A central tenet of the Dissident Right is its absolute rejection of human equality. The notion of equality encompasses a wide range of meanings, but is firmly rooted in the maxim that all human beings are fundamentally equal in worth, ability, experience, and understanding. As an abstract moral concept, this has blighted the present-day world by way of the philosophical construct of egalitarianism. The ubiquity of egalitarianism has been elevated to such heights that it is perceived not only as a fundamental value of Western civilization, but a supreme moral imperative. Friedrich Nietzsche correctly posits that as a fundamental societal value, egalitarianism is a “denial of life,” given that it acts as the agent of the “principle of dissolution and decay.”  Egalitarianism as a phenomenon is confined almost entirely to the white race and is used to precipitate our racial collapse.
The project of modernity is not universal, but is the sole proprietorship of the white race. Thus, the coupling of egalitarianism with modernity is the reason for the former’s enthronement as the predominant Weltanschauung of the liberal-humanist establishment. However, egalitarianism is no more “moral” than any other categorical imperative. The liberal-humanist establishment has enshrined egalitarianism as the teleological and eschatological raison d’être of white modernity. The preeminent legal scholar Prof. Robert Dworkin asserted that all modern political philosophy inhabits an “inegalitarian plateau,” but I would go one step further and posit that Western civilization itself sways precariously atop the dangerous precipice of equality. As this concept is etched more permanently into the European psyche, we solidify our own collapse.
As I pointed out in a previous essay, “Towards a New European Palingenesis ,” it is the Dissident Right’s attempt to revitalize European man’s adherence to the realities of the natural world – inegalitarianism, hierarchy, and order – which has endowed our movement with a great deal of its revolutionary impetus. Nietzsche quite correctly asserted that egalitarianism is a “slave morality,” because norms of moral equality retard human flourishing; hierarchical societies which emulate the natural world and revel in it flourish, while those which do not, perish.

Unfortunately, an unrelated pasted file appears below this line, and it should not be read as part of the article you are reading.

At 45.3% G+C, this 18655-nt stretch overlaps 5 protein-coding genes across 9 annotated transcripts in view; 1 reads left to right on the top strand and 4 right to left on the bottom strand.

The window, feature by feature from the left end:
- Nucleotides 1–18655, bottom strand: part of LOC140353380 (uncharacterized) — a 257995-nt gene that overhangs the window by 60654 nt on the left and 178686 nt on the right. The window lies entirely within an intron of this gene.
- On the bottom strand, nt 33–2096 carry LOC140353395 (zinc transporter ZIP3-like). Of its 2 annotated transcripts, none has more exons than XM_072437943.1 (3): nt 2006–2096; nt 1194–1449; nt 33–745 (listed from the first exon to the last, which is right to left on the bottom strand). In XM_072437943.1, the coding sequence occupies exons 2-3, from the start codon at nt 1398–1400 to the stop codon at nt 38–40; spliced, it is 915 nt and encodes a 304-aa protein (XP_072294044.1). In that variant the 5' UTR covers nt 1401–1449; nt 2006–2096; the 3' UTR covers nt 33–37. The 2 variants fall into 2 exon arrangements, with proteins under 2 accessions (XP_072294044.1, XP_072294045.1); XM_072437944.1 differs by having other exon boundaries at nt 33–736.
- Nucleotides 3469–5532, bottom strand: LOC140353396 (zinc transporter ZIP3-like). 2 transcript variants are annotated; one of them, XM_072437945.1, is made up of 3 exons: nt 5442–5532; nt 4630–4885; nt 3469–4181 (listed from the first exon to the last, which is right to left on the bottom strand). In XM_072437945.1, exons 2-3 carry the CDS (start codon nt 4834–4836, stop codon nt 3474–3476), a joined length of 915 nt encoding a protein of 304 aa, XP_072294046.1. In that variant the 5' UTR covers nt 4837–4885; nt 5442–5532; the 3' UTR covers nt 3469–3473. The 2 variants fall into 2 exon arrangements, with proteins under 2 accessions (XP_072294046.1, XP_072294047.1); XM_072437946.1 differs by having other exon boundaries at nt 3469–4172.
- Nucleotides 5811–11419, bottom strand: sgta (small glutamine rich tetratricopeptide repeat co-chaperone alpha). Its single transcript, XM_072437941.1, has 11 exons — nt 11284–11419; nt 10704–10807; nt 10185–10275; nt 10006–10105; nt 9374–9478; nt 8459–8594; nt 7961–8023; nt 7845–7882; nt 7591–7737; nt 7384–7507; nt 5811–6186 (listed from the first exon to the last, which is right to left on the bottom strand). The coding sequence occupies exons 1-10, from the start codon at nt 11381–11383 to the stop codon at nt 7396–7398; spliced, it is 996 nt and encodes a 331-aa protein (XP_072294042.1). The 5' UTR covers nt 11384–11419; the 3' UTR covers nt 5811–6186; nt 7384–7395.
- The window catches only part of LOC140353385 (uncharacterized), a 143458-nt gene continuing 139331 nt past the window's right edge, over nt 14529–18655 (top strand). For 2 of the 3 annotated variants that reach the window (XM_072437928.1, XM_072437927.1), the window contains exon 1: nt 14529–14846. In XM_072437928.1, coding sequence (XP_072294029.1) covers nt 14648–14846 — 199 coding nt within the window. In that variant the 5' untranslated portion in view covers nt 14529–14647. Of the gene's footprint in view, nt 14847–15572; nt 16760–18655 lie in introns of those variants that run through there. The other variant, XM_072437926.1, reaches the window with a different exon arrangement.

Conceptualizing equality as the highest good is not only a flagrantly irrational attitude, but a paltry cornerstone for a civilization. Moreover, egalitarianism is diametrically opposed to the European civilizational model, given that the historical success of European civilization is a result of our people’s affirmation of the natural order of inequality and the resulting constant struggle for the improvement of the white race. George Bernard Shaw described European civilization as being in service to what he described as the “Life Force.” It is through our people’s collective racial adherence to this “Life Force” that our species will be bettered and the Superman created. Indeed, Dr. William Pierce proclaimed that the destiny of the white race is “godhood.” The attainment of “godhood” will be gleaned from physical and spiritual evolution transfigured into a transcendent force for perpetual struggle. And in line with the thinking of Plato and others, Sir Oswald Mosley propagated his “doctrine of higher forms,” which asserted that the purpose of civilization is to aid in European man’s “Faustian” quest for an “eternal becoming.” Thus, the relationship between mankind and civilization is symbiotic, based upon fostering that which elevates vertically. Mosley posited that the purpose of civilization is the attainment of ever higher spiritual, aesthetic, and cultural forms, and that the unity of the vision shared by all great European thinkers adheres to the ancient principle of the natural order.